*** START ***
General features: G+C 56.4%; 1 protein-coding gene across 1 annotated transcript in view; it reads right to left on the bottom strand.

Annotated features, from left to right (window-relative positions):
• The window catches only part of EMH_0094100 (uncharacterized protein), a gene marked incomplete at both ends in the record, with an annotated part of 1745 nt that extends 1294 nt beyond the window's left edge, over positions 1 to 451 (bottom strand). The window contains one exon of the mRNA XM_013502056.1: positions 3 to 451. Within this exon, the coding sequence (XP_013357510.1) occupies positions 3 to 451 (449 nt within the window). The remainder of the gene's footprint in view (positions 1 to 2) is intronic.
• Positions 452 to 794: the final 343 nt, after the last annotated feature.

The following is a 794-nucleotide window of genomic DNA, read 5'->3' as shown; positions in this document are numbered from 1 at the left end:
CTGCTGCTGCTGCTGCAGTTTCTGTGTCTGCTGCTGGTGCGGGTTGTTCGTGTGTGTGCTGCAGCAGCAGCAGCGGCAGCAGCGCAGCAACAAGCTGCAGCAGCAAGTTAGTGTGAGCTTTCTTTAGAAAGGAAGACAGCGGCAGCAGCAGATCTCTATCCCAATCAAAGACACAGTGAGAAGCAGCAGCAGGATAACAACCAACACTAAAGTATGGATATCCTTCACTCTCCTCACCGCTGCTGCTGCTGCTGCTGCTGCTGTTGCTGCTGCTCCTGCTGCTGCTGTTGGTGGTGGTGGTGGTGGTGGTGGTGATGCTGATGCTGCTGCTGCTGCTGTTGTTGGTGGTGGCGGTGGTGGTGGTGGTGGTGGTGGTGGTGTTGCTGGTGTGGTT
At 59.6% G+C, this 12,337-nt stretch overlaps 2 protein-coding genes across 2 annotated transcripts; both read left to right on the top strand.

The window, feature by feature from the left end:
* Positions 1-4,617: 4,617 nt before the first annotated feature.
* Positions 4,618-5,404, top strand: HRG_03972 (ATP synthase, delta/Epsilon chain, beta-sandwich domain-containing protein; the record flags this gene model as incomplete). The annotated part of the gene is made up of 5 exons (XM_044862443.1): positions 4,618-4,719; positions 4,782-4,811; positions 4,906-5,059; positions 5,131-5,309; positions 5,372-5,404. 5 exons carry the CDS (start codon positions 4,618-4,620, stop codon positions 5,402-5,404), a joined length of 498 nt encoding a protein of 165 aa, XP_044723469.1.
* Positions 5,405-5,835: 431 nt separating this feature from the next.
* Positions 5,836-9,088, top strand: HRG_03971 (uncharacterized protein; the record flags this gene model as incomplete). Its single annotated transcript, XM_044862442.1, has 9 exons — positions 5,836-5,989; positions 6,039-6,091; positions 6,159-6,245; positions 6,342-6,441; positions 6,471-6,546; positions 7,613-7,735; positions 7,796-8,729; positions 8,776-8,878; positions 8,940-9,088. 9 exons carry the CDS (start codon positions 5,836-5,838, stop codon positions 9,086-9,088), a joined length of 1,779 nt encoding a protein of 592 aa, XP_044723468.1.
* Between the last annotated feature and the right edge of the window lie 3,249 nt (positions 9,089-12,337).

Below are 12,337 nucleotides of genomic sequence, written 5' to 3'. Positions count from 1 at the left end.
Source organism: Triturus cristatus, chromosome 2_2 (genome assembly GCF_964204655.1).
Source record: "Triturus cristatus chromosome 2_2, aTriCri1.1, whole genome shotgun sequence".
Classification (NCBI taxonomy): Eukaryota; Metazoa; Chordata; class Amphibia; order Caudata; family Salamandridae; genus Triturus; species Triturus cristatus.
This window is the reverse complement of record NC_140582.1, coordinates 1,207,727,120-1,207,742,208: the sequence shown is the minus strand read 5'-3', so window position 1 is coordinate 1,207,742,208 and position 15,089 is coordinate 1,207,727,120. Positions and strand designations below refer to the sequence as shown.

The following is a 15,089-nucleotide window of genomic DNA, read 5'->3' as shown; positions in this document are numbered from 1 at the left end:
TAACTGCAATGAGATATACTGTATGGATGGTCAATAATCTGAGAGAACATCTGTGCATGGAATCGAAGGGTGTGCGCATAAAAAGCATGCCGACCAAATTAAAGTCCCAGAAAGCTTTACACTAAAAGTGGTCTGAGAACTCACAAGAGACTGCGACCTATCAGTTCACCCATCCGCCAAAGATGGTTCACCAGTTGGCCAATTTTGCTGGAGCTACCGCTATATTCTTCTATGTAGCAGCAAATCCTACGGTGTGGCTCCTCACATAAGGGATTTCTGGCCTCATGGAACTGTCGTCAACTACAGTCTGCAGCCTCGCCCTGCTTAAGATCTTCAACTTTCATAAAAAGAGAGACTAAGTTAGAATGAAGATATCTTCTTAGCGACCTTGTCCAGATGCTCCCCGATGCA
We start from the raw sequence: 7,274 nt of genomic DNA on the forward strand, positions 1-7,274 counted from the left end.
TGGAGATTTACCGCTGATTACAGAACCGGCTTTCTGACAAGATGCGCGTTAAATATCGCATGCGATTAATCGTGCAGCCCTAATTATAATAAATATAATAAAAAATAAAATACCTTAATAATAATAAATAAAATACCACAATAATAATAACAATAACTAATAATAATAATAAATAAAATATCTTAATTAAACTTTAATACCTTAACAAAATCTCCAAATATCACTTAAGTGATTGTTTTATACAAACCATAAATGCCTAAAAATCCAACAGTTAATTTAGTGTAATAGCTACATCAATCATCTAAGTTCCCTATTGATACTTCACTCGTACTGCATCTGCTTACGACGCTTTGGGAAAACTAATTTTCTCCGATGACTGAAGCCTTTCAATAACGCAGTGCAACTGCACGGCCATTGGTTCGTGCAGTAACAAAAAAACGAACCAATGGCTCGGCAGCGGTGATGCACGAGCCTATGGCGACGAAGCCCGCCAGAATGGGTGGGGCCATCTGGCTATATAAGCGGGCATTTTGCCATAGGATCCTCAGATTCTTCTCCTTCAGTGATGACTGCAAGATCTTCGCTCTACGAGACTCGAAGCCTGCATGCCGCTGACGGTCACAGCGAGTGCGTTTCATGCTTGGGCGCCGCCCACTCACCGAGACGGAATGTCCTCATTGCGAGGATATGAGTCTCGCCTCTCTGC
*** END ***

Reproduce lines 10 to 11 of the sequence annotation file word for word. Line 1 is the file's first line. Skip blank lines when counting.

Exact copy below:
* Positions 4,618-5,404, top strand: HRG_03972 (ATP synthase, delta/Epsilon chain, beta-sandwich domain-containing protein; the record flags this gene model as incomplete). The annotated part of the gene is made up of 5 exons (XM_044862443.1): positions 4,618-4,719; positions 4,782-4,811; positions 4,906-5,059; positions 5,131-5,309; positions 5,372-5,404. 5 exons carry the CDS (start codon positions 4,618-4,620, stop codon positions 5,402-5,404), a joined length of 498 nt encoding a protein of 165 aa, XP_044723469.1.
* Positions 5,405-5,835: 431 nt separating this feature from the next.